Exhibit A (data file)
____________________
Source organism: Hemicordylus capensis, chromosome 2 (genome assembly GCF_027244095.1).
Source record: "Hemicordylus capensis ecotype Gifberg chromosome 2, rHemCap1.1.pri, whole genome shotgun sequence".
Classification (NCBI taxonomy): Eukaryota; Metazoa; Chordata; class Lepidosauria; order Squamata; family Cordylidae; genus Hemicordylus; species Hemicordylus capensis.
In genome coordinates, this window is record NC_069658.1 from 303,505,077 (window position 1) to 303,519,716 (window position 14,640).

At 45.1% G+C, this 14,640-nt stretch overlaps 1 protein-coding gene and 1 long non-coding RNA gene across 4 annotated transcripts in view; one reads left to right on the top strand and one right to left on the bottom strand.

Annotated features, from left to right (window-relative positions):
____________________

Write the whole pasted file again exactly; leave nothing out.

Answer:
Source organism: Hemicordylus capensis, chromosome 2 (genome assembly GCF_027244095.1).
Source record: "Hemicordylus capensis ecotype Gifberg chromosome 2, rHemCap1.1.pri, whole genome shotgun sequence".
Classification (NCBI taxonomy): Eukaryota; Metazoa; Chordata; class Lepidosauria; order Squamata; family Cordylidae; genus Hemicordylus; species Hemicordylus capensis.
In genome coordinates, this window is record NC_069658.1 from 303,505,077 (window position 1) to 303,519,716 (window position 14,640).

At 45.1% G+C, this 14,640-nt stretch overlaps 1 protein-coding gene and 1 long non-coding RNA gene across 4 annotated transcripts in view; one reads left to right on the top strand and one right to left on the bottom strand.

Annotated features, from left to right (window-relative positions):